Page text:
Mohamed, A. F., et al. “ Effects of Uncaria tomentosa total alkaloid and its components on experimental amnesia in mice: elucidation using the passive avoidance test.” J. Pharm. Pharmacol. 2001; 52(12): 1553–61.
    Roth, B. L., et al. “Insights into the structure and function of 5-HT(2) family serotonin receptors reveal novel strategies for therapeutic target development.” Expert Opin. Ther. Targets 2001 Dec; 5(6): 685-695.
    Castillo, G. "Methods of isolation of amyloid inhibitory ingredients within Uncaria tomentosa." US Patent No 7,029,710, April, 18, 2006.
    Castillo, G. " Methods of isolating amyloid-inhibiting compounds and use of compounds isolated from Uncaria tomentosa and related plants." US Patent No. 6,929,808, August 16, 2005.
    Castillo, G., et al. “Pharmaceutical compositions containing Uncaria tomentosa extract for treating Alzheimer's disease and other amyloidoses." Patent-Pct. Int. Paol. 1998; 00 33,659: 67pp.

    Antimicrobial Actions:
    Herrera, D., et al. "In vitro antimicrobial activity of phytotherapic Uncaria tomentosa against endodontic pathogens." J Oral Sci. 2010 Sep;52(3):473-6.
    Chen, X., et al. "Effects of rhynchophylline and isorhynchophylline on nitric oxide and endothelin-1 secretion from RIMECs induced by Listeriolysin o in vitro." Vet. Microbiol. 2009 Nov 26.
    Reis, S., et al. "Immunomodulating and antiviral activities of Uncaria tomentosa on human monocytes infected with Dengue Virus-2." Int. Immunopharmacol. 2008; 8(3): 468-76.
    Ccahuana-Vasquez, R., et al. "Antimicrobial activity of Uncaria tomentosa against oral human pathogens." Braz. Oral Res. 2007 Jan-Mar; 21(1): 46-50.
    Kloucek, P., et al. “Antibacterial screening of some Peruvian medicinal plants used in Calleria District.” J. Ethnopharmacol. 2005 Jun; 99(2): 309-12.
    Garcia, R., et al. “Antimicrobial activity of isopteropodine.” Z. Naturforsch. 2005; 60(5-6): 385-8.
    Aquino, R., et al. “Plant metabolites. Structure and in vitro antiviral activity of quinovic acid glycosides from Uncaria tomentosa and Guettarda platypoda." J. Nat. Prod. 1989; 4(52): 679–85.

    Actions Against Endometriosis:
    Nogueira, N., et al. "Experimental endometriosis reduction in rats treated with Uncaria tomentosa (cat's claw) extract." Eur J Obstet Gynecol Reprod Biol. 2011 Feb;154(2):205-8.

    Toxicity Studies & Reviews:
    Bors, M., et al. "Evaluation of the effect of Uncaria tomentosa extracts on the size and shape of human erythrocytes (in vitro)." Environ Toxicol Pharmacol. 2012 Mar;33(2):127-34.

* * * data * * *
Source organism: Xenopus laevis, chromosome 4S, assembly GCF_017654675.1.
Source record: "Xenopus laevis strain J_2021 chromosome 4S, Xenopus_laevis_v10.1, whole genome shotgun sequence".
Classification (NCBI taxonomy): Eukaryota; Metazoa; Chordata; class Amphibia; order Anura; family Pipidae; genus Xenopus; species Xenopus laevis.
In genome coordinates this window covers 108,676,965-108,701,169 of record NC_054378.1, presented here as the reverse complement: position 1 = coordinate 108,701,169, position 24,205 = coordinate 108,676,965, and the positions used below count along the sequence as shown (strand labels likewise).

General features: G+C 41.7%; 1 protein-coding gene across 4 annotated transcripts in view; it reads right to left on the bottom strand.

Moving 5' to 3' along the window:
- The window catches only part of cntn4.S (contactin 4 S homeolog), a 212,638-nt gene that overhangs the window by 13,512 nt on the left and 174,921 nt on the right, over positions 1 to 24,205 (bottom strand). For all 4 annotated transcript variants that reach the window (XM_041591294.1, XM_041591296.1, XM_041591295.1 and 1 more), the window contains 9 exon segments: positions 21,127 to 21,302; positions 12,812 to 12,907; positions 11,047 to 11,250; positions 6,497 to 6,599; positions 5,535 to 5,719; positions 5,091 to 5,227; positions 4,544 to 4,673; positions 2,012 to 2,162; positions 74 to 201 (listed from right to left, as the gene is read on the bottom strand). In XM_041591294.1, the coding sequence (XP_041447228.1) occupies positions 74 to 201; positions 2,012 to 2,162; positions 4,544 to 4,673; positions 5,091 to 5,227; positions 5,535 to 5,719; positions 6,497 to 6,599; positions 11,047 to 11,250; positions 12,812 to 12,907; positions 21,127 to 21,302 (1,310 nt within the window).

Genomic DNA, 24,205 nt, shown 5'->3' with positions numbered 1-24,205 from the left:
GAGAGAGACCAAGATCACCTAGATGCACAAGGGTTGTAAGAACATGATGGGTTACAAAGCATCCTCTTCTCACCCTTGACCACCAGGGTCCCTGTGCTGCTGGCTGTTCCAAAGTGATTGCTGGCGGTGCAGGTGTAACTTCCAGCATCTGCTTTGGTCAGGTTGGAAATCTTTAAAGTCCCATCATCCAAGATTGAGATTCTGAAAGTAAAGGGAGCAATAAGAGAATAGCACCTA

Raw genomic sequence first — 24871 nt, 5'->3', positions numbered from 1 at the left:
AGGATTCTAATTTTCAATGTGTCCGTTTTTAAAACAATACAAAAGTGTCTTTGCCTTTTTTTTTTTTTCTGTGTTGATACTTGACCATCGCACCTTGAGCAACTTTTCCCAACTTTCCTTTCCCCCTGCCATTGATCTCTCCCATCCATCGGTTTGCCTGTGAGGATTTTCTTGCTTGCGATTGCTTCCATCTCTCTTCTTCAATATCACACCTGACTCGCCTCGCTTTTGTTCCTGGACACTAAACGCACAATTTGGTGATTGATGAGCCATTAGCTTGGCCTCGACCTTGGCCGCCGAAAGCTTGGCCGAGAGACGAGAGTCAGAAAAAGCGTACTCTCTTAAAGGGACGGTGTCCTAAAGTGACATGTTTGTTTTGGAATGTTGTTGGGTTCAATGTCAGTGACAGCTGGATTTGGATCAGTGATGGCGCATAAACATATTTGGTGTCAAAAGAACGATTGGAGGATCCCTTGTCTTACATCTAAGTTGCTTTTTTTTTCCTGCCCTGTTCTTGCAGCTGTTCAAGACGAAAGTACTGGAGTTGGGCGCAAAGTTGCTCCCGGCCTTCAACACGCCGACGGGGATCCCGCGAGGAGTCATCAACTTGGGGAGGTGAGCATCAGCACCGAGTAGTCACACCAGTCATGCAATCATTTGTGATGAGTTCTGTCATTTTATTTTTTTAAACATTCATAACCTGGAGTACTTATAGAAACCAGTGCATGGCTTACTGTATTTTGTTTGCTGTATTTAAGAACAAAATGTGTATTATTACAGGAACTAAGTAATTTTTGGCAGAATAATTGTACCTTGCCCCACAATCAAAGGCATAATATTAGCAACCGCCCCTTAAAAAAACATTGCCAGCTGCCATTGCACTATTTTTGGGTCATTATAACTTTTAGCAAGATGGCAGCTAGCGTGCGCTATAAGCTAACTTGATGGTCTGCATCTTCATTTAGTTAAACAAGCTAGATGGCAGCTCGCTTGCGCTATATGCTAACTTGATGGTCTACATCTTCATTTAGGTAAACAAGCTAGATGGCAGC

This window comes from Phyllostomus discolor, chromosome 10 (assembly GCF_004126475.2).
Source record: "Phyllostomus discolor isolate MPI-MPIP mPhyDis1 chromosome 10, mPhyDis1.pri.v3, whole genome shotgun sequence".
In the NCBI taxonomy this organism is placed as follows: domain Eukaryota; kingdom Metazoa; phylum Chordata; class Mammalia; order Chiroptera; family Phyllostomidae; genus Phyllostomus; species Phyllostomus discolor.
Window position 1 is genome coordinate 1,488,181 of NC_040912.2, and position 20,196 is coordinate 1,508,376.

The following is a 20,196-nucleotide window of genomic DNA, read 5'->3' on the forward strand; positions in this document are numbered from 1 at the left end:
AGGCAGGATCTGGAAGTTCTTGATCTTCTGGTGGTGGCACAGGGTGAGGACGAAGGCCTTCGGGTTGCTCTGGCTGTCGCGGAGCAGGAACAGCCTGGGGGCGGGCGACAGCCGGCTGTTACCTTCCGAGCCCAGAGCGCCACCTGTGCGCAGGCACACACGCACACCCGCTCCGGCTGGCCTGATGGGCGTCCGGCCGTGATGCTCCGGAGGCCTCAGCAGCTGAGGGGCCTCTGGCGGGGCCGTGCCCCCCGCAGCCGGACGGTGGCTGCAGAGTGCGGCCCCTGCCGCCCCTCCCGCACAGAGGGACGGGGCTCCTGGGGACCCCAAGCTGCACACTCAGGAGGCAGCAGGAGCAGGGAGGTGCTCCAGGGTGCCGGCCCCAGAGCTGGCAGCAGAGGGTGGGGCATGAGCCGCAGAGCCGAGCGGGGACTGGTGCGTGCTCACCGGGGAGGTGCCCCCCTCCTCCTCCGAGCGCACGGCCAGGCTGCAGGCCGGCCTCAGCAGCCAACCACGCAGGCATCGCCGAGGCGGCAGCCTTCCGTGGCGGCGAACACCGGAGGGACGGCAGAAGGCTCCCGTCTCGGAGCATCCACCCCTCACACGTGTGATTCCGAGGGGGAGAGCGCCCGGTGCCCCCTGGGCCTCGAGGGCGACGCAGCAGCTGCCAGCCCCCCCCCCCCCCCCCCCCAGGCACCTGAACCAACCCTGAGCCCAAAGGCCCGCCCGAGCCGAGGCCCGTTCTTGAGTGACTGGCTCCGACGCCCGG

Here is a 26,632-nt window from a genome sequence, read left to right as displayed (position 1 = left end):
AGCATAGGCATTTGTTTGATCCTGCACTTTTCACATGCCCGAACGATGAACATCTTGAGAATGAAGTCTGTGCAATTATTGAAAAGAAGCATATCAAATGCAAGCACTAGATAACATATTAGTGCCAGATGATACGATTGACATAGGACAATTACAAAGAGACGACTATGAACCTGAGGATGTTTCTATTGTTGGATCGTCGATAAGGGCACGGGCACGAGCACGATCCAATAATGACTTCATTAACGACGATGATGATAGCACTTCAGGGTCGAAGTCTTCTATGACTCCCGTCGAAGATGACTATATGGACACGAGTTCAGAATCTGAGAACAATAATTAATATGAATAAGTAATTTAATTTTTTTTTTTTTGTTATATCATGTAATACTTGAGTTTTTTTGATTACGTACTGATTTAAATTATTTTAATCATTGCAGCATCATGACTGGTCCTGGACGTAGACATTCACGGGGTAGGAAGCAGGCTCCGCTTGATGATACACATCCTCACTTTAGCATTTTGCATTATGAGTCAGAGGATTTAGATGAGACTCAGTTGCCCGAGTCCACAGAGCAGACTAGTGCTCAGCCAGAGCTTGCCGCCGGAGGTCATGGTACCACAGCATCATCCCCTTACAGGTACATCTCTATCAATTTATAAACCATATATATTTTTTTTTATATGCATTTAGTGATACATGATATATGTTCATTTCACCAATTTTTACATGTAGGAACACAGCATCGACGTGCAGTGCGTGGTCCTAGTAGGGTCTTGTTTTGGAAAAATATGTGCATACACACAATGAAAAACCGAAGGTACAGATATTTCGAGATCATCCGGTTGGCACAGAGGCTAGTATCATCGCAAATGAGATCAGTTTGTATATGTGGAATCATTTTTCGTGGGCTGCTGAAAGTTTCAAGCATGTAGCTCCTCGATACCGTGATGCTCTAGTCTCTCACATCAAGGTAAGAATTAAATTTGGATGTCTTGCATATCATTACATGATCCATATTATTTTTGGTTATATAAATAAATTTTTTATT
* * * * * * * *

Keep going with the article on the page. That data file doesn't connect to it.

Bors, M., et al. "Studies of biological properties of Uncaria tomentosa extracts on human blood mononuclear cells." J Ethnopharmacol. 2012 Aug 1;142(3):669-78.
    Erowele, G., et al. "Pharmacology and therapeutic uses of cat's claw." Am. J. Health Syst. Pharm. 2009 Jun 1; 66(11): 992-5.
    Pilarski, R., et al. "Evaluation of biological activity of Uncaria tomentosa (Willd.) DC. using the chicken embryo model." Folia Biol. (Krakow). 2009; 57(3-4): 207-12..
    Kuras, M., et al. "Effect of Alkaloid-Free and Alkaloid-Rich preparations from Uncaria tomentosa bark on mitotic activity and chromosome morphology evaluated by Allium Test." J. Ethnopharmacol. 2009; 121(1): 140-7.

    Antifertility Action:
    Nogueira Neto, J., et al. "Contraceptive effect of Uncaria tomentosa (cat's claw) in rats with experimental endometriosis." Acta Cir Bras. 2011;26 Suppl 2:15-9.

    Possible Drug Interactions:
    Quilez, A., et al. "Uncaria tomentosa (Willd. ex. Roem. & Schult.) DC. and Eucalyptus globulus Labill. interactions when administered with diazepam." Phytother Res. 2012 Mar;26(3):458-61.
    Cosentino, C., et al. "Reversible worsening of Parkinson disease motor symptoms after oral intake of Uncaria tomentosa (cat's claw)." Clin. Neuropharmacol. 2008 Sep-Oct; 31(5): 293-4.
    López Galera, R., et al. "Interaction between cat's claw and protease inhibitors atazanavir, ritonavir and saquinavir." Eur. J. Clin. Pharmacol. 2008; 64(12): 1235-6.
    Moreno, S., et al. "Effect of oral ingestion of an extract of the herb Uncaria tomentosa on the biodistribution of sodium pertechnetate in rats." Braz. J. Med. Biol Res. 2007; 40(1): 77-80.



    * The statements contained herein have not been evaluated by the Food and Drug Administration. The information contained in this plant database file is intended for education, entertainment and information purposes only. This information is not intended to be used to diagnose, prescribe or replace proper medical care. The plant described herein is not intended to treat, cure, diagnose, mitigate or prevent any disease. Please refer to our Conditions of Use for using this plant database file and web site.




    © Copyrighted 1996 to present by Leslie Taylor, Milam County, TX 77857.
    All rights reserved. Please read the Conditions of Use, and Copyright Statement for this web page and web site.
    Last updated 12-28-2012